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Mediators of Inflammation
Volume 2013, Article ID 619523, 10 pages
Review Article

Contribution of Lung Macrophages to the Inflammatory Responses Induced by Exposure to Air Pollutants

Department of Medicine, UBC James Hogg Research Centre, St. Paul's Hospital, University of British Columbia, Vancouver, BC, Canada V6Z 1Y6

Received 22 April 2013; Accepted 13 July 2013

Academic Editor: Donna-Marie McCafferty

Copyright © 2013 Kunihiko Hiraiwa and Stephan F. van Eeden. This is an open access article distributed under the Creative Commons Attribution License, which permits unrestricted use, distribution, and reproduction in any medium, provided the original work is properly cited.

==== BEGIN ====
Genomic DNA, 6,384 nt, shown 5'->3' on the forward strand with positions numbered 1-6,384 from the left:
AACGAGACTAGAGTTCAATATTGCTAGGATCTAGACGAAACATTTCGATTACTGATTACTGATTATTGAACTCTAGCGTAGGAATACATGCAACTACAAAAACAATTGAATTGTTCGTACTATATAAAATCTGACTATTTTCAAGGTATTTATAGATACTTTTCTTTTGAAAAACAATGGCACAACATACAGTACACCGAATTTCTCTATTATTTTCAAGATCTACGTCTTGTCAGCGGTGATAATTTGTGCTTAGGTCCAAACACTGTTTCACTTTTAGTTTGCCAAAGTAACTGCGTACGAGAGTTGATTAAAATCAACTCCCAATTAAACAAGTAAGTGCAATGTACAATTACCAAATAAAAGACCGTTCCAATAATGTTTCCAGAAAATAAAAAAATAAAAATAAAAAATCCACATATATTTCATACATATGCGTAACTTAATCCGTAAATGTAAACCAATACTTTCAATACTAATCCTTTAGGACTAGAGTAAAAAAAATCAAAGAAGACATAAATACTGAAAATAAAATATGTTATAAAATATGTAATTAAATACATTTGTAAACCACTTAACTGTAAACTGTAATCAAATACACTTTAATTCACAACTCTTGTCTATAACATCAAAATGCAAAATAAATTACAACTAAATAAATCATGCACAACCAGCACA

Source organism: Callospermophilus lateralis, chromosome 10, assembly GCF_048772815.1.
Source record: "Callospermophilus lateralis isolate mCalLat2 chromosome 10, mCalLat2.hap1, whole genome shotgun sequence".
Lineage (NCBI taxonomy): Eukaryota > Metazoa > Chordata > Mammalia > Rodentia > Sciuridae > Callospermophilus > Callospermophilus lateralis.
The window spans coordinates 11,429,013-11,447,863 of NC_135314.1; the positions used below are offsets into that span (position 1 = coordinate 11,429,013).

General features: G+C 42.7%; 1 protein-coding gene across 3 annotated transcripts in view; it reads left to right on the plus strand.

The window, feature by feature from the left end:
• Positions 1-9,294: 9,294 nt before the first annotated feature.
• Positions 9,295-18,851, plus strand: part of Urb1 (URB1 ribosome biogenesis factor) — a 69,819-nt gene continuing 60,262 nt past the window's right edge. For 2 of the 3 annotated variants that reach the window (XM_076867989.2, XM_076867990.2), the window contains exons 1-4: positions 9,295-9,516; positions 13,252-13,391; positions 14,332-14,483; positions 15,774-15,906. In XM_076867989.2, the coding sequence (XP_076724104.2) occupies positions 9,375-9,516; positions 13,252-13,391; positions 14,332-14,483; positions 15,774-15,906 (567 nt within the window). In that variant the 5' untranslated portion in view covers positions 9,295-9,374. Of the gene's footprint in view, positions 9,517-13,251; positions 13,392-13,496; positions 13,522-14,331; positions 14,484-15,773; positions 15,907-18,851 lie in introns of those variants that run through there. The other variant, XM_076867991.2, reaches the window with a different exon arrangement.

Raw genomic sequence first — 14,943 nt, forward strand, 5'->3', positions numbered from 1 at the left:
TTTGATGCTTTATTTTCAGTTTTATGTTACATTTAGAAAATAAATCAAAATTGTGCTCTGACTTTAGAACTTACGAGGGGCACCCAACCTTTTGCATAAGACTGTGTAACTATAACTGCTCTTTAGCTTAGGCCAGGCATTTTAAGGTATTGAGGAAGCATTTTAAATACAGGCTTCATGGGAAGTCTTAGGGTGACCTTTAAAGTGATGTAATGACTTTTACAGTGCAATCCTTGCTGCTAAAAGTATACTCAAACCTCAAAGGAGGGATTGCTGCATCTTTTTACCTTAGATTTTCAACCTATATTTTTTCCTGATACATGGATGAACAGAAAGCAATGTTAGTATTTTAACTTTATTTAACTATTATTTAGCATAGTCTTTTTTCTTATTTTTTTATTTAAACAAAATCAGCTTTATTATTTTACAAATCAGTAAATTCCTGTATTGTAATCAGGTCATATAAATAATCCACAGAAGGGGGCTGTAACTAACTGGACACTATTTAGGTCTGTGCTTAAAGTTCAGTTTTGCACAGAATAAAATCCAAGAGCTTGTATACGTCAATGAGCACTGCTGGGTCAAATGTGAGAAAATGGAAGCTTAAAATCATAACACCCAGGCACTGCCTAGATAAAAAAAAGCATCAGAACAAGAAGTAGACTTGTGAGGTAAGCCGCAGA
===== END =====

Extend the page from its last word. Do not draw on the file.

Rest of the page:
Large population cohort studies have indicated an association between exposure to particulate matter and cardiopulmonary morbidity and mortality. The inhalation of toxic environmental particles and gases impacts the innate and adaptive defense systems of the lung. Lung macrophages play a critically important role in the recognition and processing of any inhaled foreign material such as pathogens or particulate matter. Alveolar macrophages and lung epithelial cells are the predominant cells that process and remove inhaled particulate matter from the lung. Cooperatively, they produce proinflammatory mediators when exposed to atmospheric particles. These mediators produce integrated local (lung, controlled predominantly by epithelial cells) and systemic (bone marrow and vascular system, controlled predominantly by macrophages) inflammatory responses. The systemic response results in an increase in the release of leukocytes from the bone marrow and an increased production of acute phase proteins from the liver, with both factors impacting blood vessels and leading to destabilization of existing atherosclerotic plaques. This review focuses on lung macrophages and their role in orchestrating the inflammatory responses induced by exposure to air pollutants.